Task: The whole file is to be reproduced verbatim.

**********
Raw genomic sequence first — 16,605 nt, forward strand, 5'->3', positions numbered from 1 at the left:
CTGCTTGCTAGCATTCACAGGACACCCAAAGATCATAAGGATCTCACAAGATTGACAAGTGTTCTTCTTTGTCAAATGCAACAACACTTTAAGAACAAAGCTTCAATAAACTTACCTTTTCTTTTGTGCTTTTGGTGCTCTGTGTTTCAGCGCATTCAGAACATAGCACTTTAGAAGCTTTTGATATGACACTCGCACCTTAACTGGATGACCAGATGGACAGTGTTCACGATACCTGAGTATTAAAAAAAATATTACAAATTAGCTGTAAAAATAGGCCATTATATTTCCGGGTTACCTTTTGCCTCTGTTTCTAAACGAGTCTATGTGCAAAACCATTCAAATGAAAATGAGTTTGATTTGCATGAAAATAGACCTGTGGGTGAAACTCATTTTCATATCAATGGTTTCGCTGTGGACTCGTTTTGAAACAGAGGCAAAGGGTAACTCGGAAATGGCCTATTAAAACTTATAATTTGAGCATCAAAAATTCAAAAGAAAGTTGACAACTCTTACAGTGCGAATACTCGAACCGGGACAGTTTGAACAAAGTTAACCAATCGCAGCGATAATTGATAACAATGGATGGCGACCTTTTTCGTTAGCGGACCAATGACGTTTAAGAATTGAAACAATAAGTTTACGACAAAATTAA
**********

Raw genomic sequence first — 16,605 nt, forward strand, 5'->3', positions numbered from 1 at the left:
CTGCTTGCTAGCATTCACAGGACACCCAAAGATCATAAGGATCTCACAAGATTGACAAGTGTTCTTCTTTGTCAAATGCAACAACACTTTAAGAACAAAGCTTCAATAAACTTACCTTTTCTTTTGTGCTTTTGGTGCTCTGTGTTTCAGCGCATTCAGAACATAGCACTTTAGAAGCTTTTGATATGACACTCGCACCTTAACTGGATGACCAGATGGACAGTGTTCACGATACCTGAGTATTAAAAAAAATATTACAAATTAGCTGTAAAAATAGGCCATTATATTTCCGGGTTACCTTTTGCCTCTGTTTCTAAACGAGTCTATGTGCAAAACCATTCAAATGAAAATGAGTTTGATTTGCATGAAAATAGACCTGTGGGTGAAACTCATTTTCATATCAATGGTTTCGCTGTGGACTCGTTTTGAAACAGAGGCAAAGGGTAACTCGGAAATGGCCTATTAAAACTTATAATTTGAGCATCAAAAATTCAAAAGAAAGTTGACAACTCTTACAGTGCGAATACTCGAACCGGGACAGTTTGAACAAAGTTAACCAATCGCAGCGATAATTGATAACAATGGATGGCGACCTTTTTCGTTAGCGGACCAATGACGTTTAAGAATTGAAACAATAAGTTTACGACAAAATTAA